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social sciences

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Portugal  
 
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The father took the case to the European Court of Human Rights, which found in 1999 that the Portuguese appeals court had "made a distinction based on considerations regarding the [father's] sexual orientation, a distinction which is not acceptable under the Convention" and ruled in the father's favor. The Court ordered the Portuguese state to pay him a large sum in damages.

Portuguese glbtq activists also won an important victory in 2001 when legislators, over the vociferous protests of the Catholic church, voted to extend to gay and lesbian couples living together for at least two years the same limited rights of common-law marriage that they had granted to similar heterosexual couples two years before.

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Other victories followed. For example, in 2003, Portugal, heeding recommendations of the European Union, enacted laws forbidding discrimination on the basis of sexual orientation. In 2004, protection against discrimination on the basis of sexual orientation was incorporated into the Constitution.

The new Penal Code of 2007 criminalized the organizing, supporting, or encouraging discrimination based on sexual orientation. Encouraging violence on the basis of sexual orientation was also criminalized.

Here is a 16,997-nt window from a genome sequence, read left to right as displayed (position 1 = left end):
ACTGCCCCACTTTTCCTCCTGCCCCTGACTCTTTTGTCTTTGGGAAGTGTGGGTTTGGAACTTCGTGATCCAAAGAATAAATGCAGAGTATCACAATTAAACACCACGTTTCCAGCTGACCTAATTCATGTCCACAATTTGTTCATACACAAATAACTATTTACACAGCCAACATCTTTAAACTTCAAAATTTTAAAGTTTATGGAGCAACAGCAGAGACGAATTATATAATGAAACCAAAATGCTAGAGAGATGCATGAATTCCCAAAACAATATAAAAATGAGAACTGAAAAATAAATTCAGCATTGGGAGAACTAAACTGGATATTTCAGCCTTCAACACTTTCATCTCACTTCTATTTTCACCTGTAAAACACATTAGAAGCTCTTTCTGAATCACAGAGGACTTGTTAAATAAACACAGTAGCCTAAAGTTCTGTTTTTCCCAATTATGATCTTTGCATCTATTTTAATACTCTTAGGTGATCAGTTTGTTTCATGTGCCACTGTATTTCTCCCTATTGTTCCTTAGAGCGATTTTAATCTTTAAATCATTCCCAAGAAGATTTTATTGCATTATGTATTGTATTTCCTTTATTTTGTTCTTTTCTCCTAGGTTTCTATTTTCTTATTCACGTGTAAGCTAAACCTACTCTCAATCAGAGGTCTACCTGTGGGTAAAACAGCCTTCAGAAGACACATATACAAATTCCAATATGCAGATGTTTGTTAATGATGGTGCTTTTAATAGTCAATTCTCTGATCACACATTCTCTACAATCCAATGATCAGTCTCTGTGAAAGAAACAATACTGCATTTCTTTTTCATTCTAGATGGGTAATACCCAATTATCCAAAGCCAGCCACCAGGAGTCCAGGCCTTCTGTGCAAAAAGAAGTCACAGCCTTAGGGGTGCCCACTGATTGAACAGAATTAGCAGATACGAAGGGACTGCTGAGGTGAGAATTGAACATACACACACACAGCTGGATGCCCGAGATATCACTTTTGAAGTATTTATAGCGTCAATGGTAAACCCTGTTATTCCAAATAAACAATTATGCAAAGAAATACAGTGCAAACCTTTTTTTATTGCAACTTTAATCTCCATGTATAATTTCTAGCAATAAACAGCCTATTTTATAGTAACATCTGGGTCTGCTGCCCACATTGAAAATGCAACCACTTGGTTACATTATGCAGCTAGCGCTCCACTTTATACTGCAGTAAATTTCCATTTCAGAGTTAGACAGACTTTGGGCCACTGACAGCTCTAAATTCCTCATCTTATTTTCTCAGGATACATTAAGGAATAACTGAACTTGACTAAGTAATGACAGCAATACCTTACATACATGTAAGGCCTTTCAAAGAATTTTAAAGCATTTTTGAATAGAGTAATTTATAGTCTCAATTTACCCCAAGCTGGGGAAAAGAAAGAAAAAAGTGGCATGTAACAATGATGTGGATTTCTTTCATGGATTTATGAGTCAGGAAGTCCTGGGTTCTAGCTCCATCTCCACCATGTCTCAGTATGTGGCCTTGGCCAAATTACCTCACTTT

The Penal Code also equalized the age-of-consent for homosexual and heterosexual activity and also criminalized domestic violence in homosexual as well as heterosexual relationships.

Same-Sex Marriage

Same-sex marriage was debated in the 2005 legislative elections, but the Socialist Party, which won the election, failed to clearly endorse marriage equality. Although the new Prime Minister José Sócrates refused to include same-sex marriage in his government's agenda, he did not rule out the possibility of including marriage equality were his government re-elected to a second term.

In 2008, a marriage equality bill was introduced in Parliament, but it was opposed by the ruling Socialist Party as well as by the right-wing parties and failed to pass.

In the 2009 legislative elections, however, Prime Minister Sócrates promised to support same-sex marriage if his party were returned to power. After being re-elected in October, the Prime Minister announced that his party, with the support of the Left Bloc, would propose a bill that permitted same-sex marriage but that would not include adoption rights (though gay men and lesbians are allowed to adopt as individuals).

Right-wing parties called for a referendum on the issue, but this proposal was rejected by the government.

On January 8, 2010, after a lengthy and impassioned debate, the Portuguese Parliament passed the bill establishing same-sex marriage in its first reading. During this debate the Prime Minister declared that passage of the bill would put right an injustice that caused unnecessary pain. The final parliamentary vote took place on February 11.

On February 24, the Constitutional Affairs Committee sent the bill to conservative Portuguese President Aníbal Cavaco Silva. Amid calls from right-wing parties and Catholic bishops for him to veto the legislation, the President asked the Constitutional Court to rule on the bill's constitutionality.

On April 8, 2010, the Portuguese Constitutional Court ruled 11-2 that the bill is constitutional, with three members concluding that the Constitution not only permitted but actually required the recognition of same-sex marriages.

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